With this file, you can now edit it slightly (if need be) just as if it were a RAW. Just as if it were originally shot as a Panorama! Then, when the art director asks for 5 different image samples of this particular image, including multiple formats at multiples sizes and resolutions, a simply click in Capture One Pro exports the PSD to the desired formats referencing all of the Process Recipe’s you’ve applied.

Bing. Bang. Boom.

No more cumbersome resizing the original in Photoshop over and over. No more hunting for the PSD that matches the RAW, reprocessing and retouching again. Just once and done. Your previously excellent workflow has just become excellenter.

Small Feature, Substantial Change

What this new feature affords me is speed, consistency and peace of mind. My workflow, though not perfect, is quite efficient (#humblebrag). The introduction of this small change however, makes it effortless.

The time switching between Capture One Pro and Photoshop is nearly zero and the manual organization, locating and verifying that I have the most recent file, is a thing of the past. I can see my chosen and edited RAW file alongside my edited and final PSD. If I choose to further edit that PSD in Photoshop, everything remains consistent in Capture One Pro. And when it comes time to process that PSD to one or multiple formats (for Instagram, Photoshop, 500px, personal website, print house, moms refrigerator) it’s one click of the process button and all the files are quickly created, neat and tidy, done and done.

Processed files from the PSD

I know I said this was a seemingly small improvement – and it is – but the effect it has on my workflow is incredible.

So, just to summarize…

I can edit a RAW in Capture One Pro. I can then right click that RAW, when it’s ready to move to Photoshop, and choose Edit With… from the Right Click menu.

I edit the PSD in Photoshop, stitching, stacking, retouching, etc, and then save the PSD in the same folder as the RAW files.

I now have a PSD alongside my RAW’s that reflects my edits. I can choose to continue editing in Capture One Pro if I wish, but when I’m ready I simply process the PSD to the final formats I need (TIFF/JPEG) and I’m done. Simple and clean.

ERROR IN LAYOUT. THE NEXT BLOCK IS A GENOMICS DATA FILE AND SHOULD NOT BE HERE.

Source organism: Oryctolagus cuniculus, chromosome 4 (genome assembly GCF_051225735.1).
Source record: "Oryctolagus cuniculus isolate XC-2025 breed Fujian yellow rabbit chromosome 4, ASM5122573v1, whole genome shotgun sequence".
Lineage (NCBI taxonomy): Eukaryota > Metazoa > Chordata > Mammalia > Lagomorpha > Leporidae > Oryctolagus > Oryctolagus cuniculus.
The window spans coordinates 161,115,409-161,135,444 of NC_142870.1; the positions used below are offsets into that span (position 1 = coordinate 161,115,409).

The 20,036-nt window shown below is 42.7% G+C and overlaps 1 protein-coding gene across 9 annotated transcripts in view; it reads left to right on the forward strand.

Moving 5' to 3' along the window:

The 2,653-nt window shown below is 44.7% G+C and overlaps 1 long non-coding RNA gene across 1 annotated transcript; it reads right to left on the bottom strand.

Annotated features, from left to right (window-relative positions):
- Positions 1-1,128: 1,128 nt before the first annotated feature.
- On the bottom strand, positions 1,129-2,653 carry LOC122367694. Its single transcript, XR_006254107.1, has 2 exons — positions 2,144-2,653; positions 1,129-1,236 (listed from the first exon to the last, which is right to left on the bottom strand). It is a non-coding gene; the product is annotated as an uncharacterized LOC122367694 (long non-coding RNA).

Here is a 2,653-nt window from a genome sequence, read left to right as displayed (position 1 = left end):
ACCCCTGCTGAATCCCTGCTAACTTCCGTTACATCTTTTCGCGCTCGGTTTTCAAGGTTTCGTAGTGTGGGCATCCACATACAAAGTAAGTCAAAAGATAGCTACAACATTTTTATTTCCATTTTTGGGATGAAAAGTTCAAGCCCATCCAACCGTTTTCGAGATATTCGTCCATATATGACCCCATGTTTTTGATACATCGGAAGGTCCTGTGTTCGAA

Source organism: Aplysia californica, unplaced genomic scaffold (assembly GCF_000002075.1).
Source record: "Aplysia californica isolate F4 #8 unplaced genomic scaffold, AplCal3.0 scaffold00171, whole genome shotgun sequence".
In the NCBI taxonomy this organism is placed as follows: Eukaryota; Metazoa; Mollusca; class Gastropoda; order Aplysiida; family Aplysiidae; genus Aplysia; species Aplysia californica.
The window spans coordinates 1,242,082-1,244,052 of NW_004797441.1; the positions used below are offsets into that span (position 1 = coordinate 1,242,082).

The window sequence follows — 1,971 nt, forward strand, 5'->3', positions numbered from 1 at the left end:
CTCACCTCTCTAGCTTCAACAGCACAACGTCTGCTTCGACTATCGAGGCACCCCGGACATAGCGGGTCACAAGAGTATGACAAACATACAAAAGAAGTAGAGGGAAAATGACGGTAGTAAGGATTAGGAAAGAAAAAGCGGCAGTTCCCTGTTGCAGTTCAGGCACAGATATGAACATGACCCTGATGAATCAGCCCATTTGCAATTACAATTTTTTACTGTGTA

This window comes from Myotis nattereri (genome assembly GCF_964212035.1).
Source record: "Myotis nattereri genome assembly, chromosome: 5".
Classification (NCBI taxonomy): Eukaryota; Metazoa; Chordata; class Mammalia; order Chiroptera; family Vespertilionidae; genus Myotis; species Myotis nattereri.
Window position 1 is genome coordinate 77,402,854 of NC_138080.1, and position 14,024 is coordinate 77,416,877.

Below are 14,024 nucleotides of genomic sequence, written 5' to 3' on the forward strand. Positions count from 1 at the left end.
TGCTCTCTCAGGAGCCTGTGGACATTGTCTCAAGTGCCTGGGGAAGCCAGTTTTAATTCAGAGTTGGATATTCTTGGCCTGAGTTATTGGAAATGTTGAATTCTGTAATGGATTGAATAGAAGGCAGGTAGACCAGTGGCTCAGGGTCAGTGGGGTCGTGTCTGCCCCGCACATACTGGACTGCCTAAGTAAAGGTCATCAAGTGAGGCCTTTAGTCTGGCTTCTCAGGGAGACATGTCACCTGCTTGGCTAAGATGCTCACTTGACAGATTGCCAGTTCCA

Edit With

Final Capture One Pro structure after editing the PSD

Final image after editing the PSD in Capture One Pro

The Importance of Professional Tools

In a way, Phase One is paying me to say this, but you’ll have to trust me when I tell you that they didn’t come to me to write about this change. I volunteered. I jumped at the opportunity to tell as many people as possible about the potential this small change has on a bigger, and common, workflow.

Capture One Pro is, without a doubt, a professional piece of software. Though it’s not for everybody, I firmly believe it should be. With the ability to customize a workflow to suite your exact needs, and the underlying features to make seemingly anything possible, it’s a software that has everything to offer a photographer and asks for nothing in return (aside from $299 USD).

It is designed and delivered by dedicated individuals who listen to the needs of photographers and it is built to help propel professional photographers the world over.

Ultimately… this is pretty great and I highly suggest you check it out.

Download a 30-day trial and see for yourself what Capture One can do for your workflow.

Drew Altdoerffer
Drew Altdoerffer

Drew is a Product Manager and Marketing Specialist for Phase One as well as a previous member of the Technical Supporter team. He works directly with customers in addition to assisting partners and sales associates alike to better understand the features of all of Phase One’s products. His role in the company extends to the PODAS photographic workshops, training seminars and sales events.

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Comments (38)

Noel Mount

Thanks Capture one… and thanks for the improvement to Styles… where I now can see the photo and choose the style…. A great improvement

Drew J. Altdoerffer

Hi Noel,
You can download the Styles and learn more about them here;

Ian Iles

“It’s a simple truth that Photoshop is an essential tool for every photographer.”

Er, no it isn’t. I’ve never once used Photoshop. I was curious about the PSD acronym, so thought I’d have a read, and now I know what it means, I know considerably more than I did about PS, but don’t really feel the need to know any more than that.